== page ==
Education must have another dimension if it is to be effective. Educators not only instruct for the purpose of developing skills and understanding, they seek to change the behavior of their students. All education ultimately seeks to change behavior; otherwise why educate anyone?
When teaching a child to read, the teacher expects that he will read. Educating people about the physical consequences of smoking should cause them to avoid the habit. Teaching a student that he is a product of evolution has drastic behavioral consequences, while teaching that he is designed and created by God logically leads to a very different set of thoughts and actions.
Teaching a young adult about the Great Commission is not just so he will know about the command to evangelize the world, but with hopes that he will obey the command. Teaching a young adult about the unity of the eternal Word and the inconsistencies of postmodernism is done to change his thinking and thus, his behavior.
People must be taught to make connections between theory and practice, between knowledge and behavior. A person who understands the relevance of Christian education can apply truth in his own life and to the world around him. He can live a distinctively Christian life. Free Will Baptist higher education must be relevant as students encounter today’s world.
Effective Christian Relationships
Third, in Free Will Baptist higher education, people should be prepared through effective Christian relationships. Effective educational relationships can be likened to the relationship the potter has with the clay. As the potter sits at the wheel and shapes the clay, he is in constant contact with the clay; he is intimately aware of its unique characteristics and the areas that need more or less pressure, or require a tool designed to produce a certain functional or aesthetic result in the finished product.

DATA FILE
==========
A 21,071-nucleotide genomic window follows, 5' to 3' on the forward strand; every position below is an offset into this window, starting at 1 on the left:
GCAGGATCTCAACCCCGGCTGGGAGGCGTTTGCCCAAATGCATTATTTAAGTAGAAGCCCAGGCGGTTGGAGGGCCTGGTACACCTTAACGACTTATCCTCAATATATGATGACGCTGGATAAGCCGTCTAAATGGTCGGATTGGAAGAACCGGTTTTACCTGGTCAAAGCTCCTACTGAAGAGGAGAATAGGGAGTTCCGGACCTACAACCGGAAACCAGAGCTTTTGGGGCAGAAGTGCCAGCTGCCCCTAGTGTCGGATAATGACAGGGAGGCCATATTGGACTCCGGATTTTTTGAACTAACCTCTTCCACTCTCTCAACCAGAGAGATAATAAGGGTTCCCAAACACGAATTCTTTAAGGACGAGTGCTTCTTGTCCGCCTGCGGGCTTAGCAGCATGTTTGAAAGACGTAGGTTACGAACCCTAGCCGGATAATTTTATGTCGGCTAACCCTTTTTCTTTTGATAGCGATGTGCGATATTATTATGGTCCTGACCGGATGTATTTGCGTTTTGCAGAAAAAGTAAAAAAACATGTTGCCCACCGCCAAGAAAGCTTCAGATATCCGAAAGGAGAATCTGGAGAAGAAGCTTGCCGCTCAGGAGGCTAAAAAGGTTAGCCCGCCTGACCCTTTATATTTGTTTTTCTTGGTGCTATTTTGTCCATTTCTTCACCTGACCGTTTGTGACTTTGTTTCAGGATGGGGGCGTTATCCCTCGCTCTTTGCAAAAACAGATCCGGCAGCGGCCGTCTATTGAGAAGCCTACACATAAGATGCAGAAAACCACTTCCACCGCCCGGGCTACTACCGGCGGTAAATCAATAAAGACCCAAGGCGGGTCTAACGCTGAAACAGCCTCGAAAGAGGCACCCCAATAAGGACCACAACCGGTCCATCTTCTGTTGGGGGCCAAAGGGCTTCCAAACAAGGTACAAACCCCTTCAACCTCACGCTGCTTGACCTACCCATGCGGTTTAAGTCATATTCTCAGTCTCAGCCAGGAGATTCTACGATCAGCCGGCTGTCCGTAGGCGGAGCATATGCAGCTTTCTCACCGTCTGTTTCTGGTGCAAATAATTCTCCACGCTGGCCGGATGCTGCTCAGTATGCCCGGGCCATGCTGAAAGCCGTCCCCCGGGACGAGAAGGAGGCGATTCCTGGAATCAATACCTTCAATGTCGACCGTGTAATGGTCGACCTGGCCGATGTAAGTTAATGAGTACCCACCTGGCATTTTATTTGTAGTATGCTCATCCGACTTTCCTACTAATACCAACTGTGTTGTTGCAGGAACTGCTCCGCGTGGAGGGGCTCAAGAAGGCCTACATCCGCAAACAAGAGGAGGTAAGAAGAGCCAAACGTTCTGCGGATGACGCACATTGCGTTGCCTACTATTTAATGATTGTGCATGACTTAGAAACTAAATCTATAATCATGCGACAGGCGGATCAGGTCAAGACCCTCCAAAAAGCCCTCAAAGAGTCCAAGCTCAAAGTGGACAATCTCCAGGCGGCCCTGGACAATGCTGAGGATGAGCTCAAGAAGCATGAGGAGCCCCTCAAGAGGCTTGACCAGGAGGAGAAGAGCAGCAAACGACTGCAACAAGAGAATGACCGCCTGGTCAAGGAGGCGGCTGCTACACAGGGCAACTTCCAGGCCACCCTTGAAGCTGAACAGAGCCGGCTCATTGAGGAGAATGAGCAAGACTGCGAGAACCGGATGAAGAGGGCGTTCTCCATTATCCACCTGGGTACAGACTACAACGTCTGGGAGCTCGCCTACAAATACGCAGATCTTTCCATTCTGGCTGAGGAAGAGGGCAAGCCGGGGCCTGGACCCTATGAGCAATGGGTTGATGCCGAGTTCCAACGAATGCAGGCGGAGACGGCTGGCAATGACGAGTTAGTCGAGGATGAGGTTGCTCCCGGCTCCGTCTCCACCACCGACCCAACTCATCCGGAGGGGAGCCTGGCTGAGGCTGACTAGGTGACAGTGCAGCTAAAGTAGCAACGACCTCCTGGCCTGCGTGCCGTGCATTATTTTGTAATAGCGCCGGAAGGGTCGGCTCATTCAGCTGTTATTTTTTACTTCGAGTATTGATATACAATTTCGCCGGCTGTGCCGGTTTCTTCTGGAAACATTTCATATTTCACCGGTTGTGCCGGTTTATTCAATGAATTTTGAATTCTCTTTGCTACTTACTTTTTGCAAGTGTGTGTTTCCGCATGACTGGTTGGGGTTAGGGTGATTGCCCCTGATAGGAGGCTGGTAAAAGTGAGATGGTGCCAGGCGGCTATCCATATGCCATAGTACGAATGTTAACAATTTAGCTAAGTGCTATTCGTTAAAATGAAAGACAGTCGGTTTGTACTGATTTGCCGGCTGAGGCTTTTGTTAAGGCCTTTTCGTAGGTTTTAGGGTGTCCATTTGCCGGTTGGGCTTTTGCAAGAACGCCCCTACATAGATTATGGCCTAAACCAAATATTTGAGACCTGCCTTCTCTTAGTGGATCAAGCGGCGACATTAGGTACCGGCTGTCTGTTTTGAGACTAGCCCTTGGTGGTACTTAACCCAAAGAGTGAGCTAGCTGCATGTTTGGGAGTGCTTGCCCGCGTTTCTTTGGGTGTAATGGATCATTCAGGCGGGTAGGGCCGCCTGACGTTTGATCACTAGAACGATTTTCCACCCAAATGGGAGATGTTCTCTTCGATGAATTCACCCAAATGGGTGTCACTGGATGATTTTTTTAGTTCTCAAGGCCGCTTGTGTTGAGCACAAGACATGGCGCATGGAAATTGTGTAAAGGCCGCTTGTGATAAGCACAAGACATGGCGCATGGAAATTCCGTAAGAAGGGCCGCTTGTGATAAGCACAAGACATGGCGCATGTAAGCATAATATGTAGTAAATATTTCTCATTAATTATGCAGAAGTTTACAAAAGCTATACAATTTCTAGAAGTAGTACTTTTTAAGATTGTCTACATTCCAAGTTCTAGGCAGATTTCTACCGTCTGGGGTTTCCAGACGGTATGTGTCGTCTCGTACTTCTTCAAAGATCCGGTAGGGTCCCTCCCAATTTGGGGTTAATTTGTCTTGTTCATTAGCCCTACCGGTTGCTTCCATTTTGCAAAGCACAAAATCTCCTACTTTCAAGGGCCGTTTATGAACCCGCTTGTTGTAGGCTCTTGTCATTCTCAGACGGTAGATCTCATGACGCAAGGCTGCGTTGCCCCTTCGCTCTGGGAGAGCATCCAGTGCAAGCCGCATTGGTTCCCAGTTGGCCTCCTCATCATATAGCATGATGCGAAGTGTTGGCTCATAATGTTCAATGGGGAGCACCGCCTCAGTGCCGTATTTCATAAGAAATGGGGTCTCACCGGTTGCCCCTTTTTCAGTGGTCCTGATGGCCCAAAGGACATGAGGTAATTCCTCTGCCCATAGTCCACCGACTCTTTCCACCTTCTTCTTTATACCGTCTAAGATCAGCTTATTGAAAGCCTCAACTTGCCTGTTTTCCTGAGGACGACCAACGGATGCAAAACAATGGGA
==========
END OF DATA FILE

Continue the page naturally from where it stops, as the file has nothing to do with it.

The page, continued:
Jesus taught His disciples in person, through word and deed. Through personal interaction, He invested His life in them, day after day. His loving hand molded their personalities and characters to prepare them for service when they were no longer under His tutelage. He skillfully applied the right amount of pressure at critical points and used instructional tools to produce desired results. Ultimately, this relationship informed and inspired their service.
God designed people for relationships. It is through our relationship with God that we grow in knowledge and discernment. And so at the heart of the best education—education that leads to true wisdom—is a dynamic relationship between teacher and student. Free Will Baptist higher education must invest in effective teacher-student relationships.
How do we prepare people for lives of Christian service? Free Will Baptist higher education must provide genuine academic rigor, woven together with the elevance of a Christian worldview, and animated through effective relationships.
NOTE: The terms Rigor, Relevance, and Relationships are borrowed from the following publication:Bottoms, Gene, 2004. Using Rigor, Relevance and Relationships to Improve Student Achievement. Southern Regional Education Board, Atlanta, GA (www.sreb.org).
ABOUT THE WRITER: Dr. Greg Ketteman is the Provost at Free Will Baptist Bible College.